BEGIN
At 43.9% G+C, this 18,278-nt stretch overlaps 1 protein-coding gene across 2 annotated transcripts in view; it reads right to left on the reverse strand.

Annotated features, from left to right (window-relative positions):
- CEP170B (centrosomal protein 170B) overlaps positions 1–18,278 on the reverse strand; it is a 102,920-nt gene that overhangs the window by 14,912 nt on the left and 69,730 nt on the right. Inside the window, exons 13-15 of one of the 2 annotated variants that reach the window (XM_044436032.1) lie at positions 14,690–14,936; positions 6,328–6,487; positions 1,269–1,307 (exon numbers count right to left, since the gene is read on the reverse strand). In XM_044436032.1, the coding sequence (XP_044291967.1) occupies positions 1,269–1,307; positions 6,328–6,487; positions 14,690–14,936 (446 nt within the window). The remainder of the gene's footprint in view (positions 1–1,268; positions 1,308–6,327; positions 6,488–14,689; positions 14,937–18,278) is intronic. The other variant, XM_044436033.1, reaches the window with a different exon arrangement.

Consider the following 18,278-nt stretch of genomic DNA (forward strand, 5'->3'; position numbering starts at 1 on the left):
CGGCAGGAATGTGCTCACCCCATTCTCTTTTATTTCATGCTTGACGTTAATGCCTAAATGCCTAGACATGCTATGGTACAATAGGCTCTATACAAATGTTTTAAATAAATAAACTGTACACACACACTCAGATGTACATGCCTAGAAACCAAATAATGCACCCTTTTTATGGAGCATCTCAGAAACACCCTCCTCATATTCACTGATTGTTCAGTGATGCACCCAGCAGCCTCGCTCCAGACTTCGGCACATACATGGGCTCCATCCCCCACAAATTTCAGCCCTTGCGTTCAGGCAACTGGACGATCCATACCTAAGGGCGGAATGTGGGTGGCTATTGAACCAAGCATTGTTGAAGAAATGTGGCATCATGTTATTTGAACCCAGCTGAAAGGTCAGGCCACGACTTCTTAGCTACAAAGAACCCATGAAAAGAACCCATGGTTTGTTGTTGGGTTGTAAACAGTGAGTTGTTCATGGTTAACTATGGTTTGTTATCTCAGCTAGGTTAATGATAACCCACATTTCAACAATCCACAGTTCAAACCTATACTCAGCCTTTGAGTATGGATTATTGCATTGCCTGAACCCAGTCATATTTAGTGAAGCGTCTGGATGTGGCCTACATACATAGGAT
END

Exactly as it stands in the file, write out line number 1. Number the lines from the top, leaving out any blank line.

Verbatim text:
At 43.9% G+C, this 18,278-nt stretch overlaps 1 protein-coding gene across 2 annotated transcripts in view; it reads right to left on the reverse strand.